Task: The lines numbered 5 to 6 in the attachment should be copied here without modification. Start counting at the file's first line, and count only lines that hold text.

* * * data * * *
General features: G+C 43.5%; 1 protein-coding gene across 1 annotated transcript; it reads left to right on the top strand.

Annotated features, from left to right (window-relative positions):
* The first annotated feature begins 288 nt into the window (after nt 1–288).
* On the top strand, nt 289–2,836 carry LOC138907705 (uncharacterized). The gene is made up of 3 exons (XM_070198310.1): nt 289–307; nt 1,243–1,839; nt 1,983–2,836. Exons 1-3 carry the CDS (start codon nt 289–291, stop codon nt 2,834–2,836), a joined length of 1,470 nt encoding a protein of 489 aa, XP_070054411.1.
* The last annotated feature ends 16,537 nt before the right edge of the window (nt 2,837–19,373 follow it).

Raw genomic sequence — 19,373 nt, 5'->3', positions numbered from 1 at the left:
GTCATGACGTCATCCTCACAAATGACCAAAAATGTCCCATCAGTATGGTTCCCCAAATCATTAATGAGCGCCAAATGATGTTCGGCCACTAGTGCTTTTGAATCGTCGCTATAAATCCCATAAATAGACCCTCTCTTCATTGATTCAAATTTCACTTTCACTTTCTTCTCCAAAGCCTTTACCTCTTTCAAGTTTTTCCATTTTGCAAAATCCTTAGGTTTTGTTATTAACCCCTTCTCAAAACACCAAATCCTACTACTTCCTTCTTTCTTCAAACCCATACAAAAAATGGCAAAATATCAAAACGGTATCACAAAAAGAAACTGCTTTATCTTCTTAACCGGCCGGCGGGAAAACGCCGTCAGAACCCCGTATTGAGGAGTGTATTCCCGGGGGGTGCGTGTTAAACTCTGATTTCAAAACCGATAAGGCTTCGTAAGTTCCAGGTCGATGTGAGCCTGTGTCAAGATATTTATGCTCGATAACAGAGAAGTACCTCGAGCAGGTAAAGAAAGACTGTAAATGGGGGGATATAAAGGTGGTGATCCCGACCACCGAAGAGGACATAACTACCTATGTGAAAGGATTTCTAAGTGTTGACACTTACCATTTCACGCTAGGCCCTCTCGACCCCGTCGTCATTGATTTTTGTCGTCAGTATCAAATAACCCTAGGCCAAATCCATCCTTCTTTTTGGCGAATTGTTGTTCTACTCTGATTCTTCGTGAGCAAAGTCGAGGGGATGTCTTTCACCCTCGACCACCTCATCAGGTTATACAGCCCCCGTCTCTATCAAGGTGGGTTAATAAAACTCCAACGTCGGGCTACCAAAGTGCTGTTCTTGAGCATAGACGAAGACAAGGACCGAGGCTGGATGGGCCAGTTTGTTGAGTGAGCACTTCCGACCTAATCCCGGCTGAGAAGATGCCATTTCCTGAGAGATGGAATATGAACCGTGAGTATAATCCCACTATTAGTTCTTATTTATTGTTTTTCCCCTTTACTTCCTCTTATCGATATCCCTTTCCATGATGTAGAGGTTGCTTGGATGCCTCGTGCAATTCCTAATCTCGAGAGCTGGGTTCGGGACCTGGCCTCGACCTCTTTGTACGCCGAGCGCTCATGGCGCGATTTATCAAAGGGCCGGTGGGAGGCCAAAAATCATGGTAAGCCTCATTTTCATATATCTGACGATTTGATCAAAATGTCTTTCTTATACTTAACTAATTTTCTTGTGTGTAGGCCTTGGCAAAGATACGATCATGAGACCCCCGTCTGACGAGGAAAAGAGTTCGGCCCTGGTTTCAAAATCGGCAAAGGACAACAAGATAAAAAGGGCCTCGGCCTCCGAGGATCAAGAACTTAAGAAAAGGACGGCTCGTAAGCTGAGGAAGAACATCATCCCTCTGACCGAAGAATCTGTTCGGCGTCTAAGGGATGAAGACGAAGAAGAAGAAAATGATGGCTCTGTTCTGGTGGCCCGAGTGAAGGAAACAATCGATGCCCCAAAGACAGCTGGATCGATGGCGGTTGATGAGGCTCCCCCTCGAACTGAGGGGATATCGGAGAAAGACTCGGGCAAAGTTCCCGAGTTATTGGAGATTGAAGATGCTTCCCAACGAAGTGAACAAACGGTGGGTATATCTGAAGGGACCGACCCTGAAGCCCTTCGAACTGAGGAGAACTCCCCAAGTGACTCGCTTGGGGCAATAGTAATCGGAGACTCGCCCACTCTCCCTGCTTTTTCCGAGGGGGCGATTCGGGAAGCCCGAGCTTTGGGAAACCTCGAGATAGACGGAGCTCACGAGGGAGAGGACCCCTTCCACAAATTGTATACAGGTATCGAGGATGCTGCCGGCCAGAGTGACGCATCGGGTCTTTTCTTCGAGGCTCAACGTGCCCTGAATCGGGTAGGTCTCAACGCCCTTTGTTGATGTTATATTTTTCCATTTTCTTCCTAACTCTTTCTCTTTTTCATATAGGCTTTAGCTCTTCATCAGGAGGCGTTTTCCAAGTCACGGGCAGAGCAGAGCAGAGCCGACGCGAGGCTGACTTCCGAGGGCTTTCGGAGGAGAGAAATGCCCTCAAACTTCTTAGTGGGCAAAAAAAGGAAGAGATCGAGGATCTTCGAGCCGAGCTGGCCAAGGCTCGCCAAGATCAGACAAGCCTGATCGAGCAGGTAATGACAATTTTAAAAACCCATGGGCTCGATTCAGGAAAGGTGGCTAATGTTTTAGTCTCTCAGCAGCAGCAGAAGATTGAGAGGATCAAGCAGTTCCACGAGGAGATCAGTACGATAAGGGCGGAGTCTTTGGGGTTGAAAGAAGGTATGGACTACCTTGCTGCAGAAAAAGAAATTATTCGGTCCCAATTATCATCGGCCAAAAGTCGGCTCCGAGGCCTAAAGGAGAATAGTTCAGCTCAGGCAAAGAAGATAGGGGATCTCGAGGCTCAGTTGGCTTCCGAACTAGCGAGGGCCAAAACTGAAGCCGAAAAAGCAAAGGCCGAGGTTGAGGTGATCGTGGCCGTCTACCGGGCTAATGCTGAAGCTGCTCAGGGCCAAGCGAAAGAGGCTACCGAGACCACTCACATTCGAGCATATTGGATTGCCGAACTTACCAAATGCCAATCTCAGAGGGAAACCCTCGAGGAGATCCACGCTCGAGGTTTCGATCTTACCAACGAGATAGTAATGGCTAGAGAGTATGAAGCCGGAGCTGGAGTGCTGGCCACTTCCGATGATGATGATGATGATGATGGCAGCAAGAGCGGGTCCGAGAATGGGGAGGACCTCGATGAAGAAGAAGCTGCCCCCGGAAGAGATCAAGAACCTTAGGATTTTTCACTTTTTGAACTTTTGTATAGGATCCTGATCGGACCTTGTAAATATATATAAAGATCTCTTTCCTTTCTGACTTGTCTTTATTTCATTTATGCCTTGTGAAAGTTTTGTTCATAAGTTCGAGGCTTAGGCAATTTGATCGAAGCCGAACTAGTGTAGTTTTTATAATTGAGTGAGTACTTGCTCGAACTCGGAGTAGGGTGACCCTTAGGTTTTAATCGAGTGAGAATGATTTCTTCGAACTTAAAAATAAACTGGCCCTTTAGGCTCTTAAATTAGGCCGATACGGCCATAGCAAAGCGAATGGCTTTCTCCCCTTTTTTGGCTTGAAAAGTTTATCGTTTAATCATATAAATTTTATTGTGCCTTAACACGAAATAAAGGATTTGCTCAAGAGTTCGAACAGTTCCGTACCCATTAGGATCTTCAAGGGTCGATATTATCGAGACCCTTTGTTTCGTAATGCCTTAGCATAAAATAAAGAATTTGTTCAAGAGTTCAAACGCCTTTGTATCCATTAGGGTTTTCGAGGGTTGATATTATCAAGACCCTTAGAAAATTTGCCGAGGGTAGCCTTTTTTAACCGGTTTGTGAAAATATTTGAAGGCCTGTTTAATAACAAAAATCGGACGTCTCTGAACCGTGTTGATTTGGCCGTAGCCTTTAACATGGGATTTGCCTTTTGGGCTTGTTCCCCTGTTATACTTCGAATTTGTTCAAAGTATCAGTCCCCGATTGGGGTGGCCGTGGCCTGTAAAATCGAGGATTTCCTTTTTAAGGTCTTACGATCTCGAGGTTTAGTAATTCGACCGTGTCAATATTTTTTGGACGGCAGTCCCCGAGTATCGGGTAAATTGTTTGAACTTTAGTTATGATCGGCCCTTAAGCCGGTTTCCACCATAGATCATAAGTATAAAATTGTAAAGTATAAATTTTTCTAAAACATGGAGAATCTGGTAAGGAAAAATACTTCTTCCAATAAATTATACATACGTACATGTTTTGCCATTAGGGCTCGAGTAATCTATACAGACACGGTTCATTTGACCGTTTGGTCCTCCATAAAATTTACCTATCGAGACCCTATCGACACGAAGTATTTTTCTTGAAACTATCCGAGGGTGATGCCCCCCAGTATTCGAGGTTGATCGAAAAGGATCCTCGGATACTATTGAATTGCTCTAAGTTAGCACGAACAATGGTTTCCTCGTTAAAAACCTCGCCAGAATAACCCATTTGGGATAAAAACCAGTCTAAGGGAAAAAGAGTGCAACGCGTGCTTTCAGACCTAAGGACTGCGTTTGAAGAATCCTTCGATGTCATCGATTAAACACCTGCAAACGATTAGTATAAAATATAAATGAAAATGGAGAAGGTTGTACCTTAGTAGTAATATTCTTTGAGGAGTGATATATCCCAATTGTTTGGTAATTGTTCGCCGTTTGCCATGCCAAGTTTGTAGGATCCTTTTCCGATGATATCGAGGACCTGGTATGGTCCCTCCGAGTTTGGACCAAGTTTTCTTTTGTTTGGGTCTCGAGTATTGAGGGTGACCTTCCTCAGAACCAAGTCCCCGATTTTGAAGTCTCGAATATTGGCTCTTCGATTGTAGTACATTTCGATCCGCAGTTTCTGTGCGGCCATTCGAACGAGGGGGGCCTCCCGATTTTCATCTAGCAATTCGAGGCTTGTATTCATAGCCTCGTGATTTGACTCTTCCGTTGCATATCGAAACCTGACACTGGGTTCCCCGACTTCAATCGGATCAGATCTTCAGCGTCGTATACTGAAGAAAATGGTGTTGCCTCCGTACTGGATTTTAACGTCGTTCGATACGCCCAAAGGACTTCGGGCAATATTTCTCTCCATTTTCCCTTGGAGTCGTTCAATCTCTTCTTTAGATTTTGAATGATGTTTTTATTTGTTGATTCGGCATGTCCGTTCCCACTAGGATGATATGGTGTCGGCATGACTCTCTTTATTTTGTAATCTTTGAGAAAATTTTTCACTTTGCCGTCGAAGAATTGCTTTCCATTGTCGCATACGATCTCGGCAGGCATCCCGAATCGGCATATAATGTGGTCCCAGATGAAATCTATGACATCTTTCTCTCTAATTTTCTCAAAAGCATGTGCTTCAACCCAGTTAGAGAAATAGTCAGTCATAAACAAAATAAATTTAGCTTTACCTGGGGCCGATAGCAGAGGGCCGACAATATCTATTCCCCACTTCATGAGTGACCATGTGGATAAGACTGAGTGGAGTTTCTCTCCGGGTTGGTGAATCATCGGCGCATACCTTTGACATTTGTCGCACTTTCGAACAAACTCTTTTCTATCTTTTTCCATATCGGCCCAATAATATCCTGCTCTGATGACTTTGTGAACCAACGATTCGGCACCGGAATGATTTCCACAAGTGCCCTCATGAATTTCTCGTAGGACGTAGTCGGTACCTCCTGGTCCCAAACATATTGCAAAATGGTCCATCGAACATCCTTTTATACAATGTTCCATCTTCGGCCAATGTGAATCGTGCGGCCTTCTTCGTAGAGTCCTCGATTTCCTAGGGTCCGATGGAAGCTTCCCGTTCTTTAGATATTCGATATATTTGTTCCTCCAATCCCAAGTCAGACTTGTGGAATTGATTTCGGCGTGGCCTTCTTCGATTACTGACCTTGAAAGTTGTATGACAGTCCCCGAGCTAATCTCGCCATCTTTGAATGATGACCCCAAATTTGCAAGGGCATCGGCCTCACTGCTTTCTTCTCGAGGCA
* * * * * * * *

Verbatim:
* The last annotated feature ends 16,537 nt before the right edge of the window (nt 2,837–19,373 follow it).

Raw genomic sequence — 19,373 nt, 5'->3', positions numbered from 1 at the left: